V&A announces new digital database providing access to Glastonbury Festival archive

The new archive has been funded by the Arts and Humanities Research Council and will increase public, digital access to the Festival’s history.

Date
18 September 2020
Reading Time
2 minute read

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Thousands of people this year were left disappointed when Glastonbury Festival – what would have been the festival’s 50th birthday celebrations – had to be postponed due to Coronavirus. To coincide with the official anniversary of the first Glastonbury Festival which was on 19 September 1970, the V&A is launching a new project creating an online database that will allow unrivalled access to an archive of ephemera from the world-renowned cultural event. So, if you were one of the would-be festival goers who attempted to recreate the experience in a £10 tent in your garden with a 32” screen playing Beyonce’s 2011 headline act, creating the ambience just got a whole lot easier.

“We are so happy that this announcement coincides with our 50th birthday on Saturday. The memories and experiences enjoyed and shared by festival-goers are what makes Glastonbury so special, and I'm so pleased that such a wealth of fascinating content will now be accessible to everyone,” says Emily Eavis, Glastonbury Festival co-organiser.

The new archive has been funded by the Arts and Humanities Research Council (AHRC), and “demonstrates the V&A and AHRC’s commitment to promoting the importance of the performing arts,” during what has been one of the toughest times for the cultural and creative sectors, a recent press release outlines.

“As home of the Glastonbury Festival archive, the V&A is incredibly excited by this project,” explains Kate Bailey, senior curator at the V&A. “It will allow us to increase public, digital access to the Festival’s performance history, and to create research opportunities which trace the extraordinary creativity and impact of the Festival’s past, present and future.”

The V&A first became home to the Glastonbury archive in 2014, building a collection of posters, stage designs, costumes, interviews, films and other memorabilia to “safeguard the history and enable the continuing documentation of the Festival today.” As part of this mission, the V&A has been collecting personal anecdotes from the attendees and in June of this year, elicited an open call for audience stories, an element of the archive that will continue to grow.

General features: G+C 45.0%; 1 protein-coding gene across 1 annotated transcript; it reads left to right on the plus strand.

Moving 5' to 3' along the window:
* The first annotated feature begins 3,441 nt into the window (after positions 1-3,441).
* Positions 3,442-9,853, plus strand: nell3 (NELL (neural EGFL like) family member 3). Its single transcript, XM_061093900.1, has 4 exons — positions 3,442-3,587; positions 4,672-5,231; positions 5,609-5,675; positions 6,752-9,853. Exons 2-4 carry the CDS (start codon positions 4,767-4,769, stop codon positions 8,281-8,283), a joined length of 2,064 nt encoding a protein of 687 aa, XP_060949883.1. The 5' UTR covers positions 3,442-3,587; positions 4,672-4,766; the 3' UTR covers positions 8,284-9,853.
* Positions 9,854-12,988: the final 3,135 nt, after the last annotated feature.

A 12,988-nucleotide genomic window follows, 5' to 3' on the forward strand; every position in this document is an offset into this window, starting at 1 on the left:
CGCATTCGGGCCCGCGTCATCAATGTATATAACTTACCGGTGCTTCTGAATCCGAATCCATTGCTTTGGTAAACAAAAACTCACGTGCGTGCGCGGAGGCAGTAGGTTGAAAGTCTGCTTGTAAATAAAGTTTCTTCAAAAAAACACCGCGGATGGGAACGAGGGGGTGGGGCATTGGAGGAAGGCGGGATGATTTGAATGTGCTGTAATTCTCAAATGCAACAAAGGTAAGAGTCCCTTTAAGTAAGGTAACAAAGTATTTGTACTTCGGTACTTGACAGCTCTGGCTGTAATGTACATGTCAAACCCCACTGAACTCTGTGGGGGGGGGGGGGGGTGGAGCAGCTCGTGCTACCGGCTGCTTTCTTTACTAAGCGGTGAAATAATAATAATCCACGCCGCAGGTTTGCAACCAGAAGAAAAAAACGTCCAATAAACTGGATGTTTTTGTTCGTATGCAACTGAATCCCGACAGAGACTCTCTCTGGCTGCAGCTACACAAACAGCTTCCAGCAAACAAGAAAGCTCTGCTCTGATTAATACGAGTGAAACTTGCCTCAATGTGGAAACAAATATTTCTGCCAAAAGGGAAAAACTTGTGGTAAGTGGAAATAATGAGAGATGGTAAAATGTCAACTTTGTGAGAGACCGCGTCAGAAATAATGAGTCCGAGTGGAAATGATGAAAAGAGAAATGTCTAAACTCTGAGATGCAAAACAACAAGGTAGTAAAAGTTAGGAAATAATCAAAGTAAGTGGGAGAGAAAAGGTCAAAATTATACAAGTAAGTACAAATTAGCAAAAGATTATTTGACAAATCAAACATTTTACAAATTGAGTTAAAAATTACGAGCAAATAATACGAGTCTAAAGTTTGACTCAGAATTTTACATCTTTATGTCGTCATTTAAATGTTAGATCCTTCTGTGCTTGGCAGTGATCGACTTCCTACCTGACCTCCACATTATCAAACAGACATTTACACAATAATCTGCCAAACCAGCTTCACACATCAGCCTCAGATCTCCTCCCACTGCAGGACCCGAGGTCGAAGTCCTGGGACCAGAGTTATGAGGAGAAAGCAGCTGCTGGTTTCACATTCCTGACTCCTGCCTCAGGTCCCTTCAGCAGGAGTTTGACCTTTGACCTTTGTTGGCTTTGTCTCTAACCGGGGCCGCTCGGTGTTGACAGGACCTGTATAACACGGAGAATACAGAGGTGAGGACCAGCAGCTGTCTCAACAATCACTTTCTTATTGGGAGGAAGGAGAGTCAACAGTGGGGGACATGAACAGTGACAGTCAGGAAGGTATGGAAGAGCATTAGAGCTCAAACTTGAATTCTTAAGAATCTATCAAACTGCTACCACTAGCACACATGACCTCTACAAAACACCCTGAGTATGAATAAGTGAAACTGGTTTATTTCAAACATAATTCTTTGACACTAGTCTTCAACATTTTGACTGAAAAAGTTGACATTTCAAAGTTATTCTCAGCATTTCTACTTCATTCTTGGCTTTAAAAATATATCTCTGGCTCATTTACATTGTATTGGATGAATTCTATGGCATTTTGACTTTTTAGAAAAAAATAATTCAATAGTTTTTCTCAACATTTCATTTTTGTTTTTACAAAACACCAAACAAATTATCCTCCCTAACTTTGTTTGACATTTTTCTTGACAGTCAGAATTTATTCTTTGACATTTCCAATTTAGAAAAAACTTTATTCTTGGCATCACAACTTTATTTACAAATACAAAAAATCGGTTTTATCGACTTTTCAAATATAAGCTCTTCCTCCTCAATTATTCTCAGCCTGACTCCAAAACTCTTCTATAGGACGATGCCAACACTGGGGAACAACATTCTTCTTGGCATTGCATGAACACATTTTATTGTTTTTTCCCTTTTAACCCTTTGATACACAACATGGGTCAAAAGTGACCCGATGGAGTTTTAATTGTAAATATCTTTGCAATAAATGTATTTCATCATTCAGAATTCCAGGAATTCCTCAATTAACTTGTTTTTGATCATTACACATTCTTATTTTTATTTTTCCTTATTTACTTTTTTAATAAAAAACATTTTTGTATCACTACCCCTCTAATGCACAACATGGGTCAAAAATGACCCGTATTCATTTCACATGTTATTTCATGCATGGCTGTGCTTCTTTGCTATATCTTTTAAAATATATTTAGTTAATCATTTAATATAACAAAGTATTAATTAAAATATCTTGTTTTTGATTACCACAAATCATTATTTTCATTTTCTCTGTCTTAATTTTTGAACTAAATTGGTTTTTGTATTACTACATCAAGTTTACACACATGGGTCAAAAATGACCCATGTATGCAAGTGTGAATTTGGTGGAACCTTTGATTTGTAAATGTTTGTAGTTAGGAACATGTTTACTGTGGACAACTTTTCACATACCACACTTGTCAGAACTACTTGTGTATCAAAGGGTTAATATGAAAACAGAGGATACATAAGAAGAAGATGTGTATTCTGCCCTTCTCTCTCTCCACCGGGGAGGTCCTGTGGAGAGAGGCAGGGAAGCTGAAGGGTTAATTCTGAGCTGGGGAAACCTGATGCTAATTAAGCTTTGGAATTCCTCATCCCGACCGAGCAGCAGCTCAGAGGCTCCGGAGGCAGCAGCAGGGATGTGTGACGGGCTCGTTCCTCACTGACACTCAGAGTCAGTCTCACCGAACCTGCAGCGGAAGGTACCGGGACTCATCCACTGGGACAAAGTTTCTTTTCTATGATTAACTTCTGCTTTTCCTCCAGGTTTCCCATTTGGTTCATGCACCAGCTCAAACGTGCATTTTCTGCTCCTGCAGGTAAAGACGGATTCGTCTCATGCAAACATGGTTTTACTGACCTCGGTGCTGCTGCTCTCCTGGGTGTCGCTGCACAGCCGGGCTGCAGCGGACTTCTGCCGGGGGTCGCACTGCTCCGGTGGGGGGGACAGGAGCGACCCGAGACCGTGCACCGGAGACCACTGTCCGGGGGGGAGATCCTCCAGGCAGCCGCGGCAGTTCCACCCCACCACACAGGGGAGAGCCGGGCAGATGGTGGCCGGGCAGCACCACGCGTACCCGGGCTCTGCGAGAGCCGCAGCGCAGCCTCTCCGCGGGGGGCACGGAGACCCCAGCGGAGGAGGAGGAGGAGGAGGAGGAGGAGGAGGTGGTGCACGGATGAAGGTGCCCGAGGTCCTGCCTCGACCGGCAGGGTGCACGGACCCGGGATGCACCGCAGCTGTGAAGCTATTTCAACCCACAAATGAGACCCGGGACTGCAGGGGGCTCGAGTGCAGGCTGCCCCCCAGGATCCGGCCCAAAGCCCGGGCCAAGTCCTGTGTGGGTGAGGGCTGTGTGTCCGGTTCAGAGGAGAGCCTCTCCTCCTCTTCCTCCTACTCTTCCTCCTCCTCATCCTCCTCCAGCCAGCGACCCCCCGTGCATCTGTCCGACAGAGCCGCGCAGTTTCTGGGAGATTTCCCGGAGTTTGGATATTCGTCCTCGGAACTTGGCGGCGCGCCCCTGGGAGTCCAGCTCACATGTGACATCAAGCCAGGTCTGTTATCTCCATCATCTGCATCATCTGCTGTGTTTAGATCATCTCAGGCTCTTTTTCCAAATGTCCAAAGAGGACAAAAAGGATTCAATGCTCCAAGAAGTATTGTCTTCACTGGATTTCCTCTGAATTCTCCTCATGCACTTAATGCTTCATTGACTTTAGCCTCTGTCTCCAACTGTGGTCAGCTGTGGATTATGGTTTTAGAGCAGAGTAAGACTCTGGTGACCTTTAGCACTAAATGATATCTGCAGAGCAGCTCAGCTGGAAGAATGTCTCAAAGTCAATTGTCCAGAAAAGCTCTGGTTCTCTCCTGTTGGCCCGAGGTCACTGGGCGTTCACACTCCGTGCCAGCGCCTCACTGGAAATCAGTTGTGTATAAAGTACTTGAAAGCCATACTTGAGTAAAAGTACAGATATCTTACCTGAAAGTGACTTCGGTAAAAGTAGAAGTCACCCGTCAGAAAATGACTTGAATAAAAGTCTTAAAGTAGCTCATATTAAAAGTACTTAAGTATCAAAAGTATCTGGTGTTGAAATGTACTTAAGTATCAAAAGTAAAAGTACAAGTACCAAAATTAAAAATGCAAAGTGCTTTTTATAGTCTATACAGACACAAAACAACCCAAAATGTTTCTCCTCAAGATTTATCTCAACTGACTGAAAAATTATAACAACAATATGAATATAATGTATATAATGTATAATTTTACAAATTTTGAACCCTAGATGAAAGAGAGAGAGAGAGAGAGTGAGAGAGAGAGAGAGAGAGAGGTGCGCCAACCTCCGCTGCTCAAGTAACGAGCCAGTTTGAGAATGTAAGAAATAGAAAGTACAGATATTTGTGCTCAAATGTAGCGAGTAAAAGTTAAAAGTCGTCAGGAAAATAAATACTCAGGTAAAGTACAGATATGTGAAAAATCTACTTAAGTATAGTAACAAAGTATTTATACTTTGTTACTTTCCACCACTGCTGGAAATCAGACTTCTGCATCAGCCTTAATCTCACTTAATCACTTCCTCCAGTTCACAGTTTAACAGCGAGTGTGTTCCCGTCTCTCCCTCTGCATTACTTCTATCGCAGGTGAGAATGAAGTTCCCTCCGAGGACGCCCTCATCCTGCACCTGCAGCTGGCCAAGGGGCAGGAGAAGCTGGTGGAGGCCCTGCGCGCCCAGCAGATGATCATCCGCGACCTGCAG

The archive will be an open source, fully searchable database and the aim is for this to be available to researchers and the public in 2021.

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Festival-goer stuck in the mud, 1990s (Copyright © Ann Cook)

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Pyramid Stage 1971. Photograph by Peter Ball (Copyright © Glastonbury Festival)

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Glastonbury Festival, 1970s (Copyright © Brian Walker)

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Courtney Love, 1999 (Copyright © Ann Cook)

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Blue Man, 1990s (Copyright © Ann Cook)

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Blue Man, 1990s (Copyright © Ann Cook)

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Jacket and trousers worn by Roger Daltrey from The Who at the Isle of Wight Festival, 1969, unknown maker. (Copyright © Victoria and Albert Museum, London)

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Trainers, Adidas, part of an outfit that was worn by DJ Slamma, 1994, Britain (Copyright © Victoria and Albert Museum, London)

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1983 Poster (Copyright © Glastonbury Festival)

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1970 Poster (Copyright © Glastonbury Festival)

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Adele at the Pyramid Stage 2016, Photograph by Iwona Pinkowicz

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About the Author

Ruby Boddington

Ruby joined the It’s Nice That team as an editorial assistant in September 2017 after graduating from the Graphic Communication Design course at Central Saint Martins. In April 2018, she became a staff writer and in August 2019, she was made associate editor. Get in contact with Ruby about ideas you may have for long-form stories on the site.

rbd@itsnicethat.com

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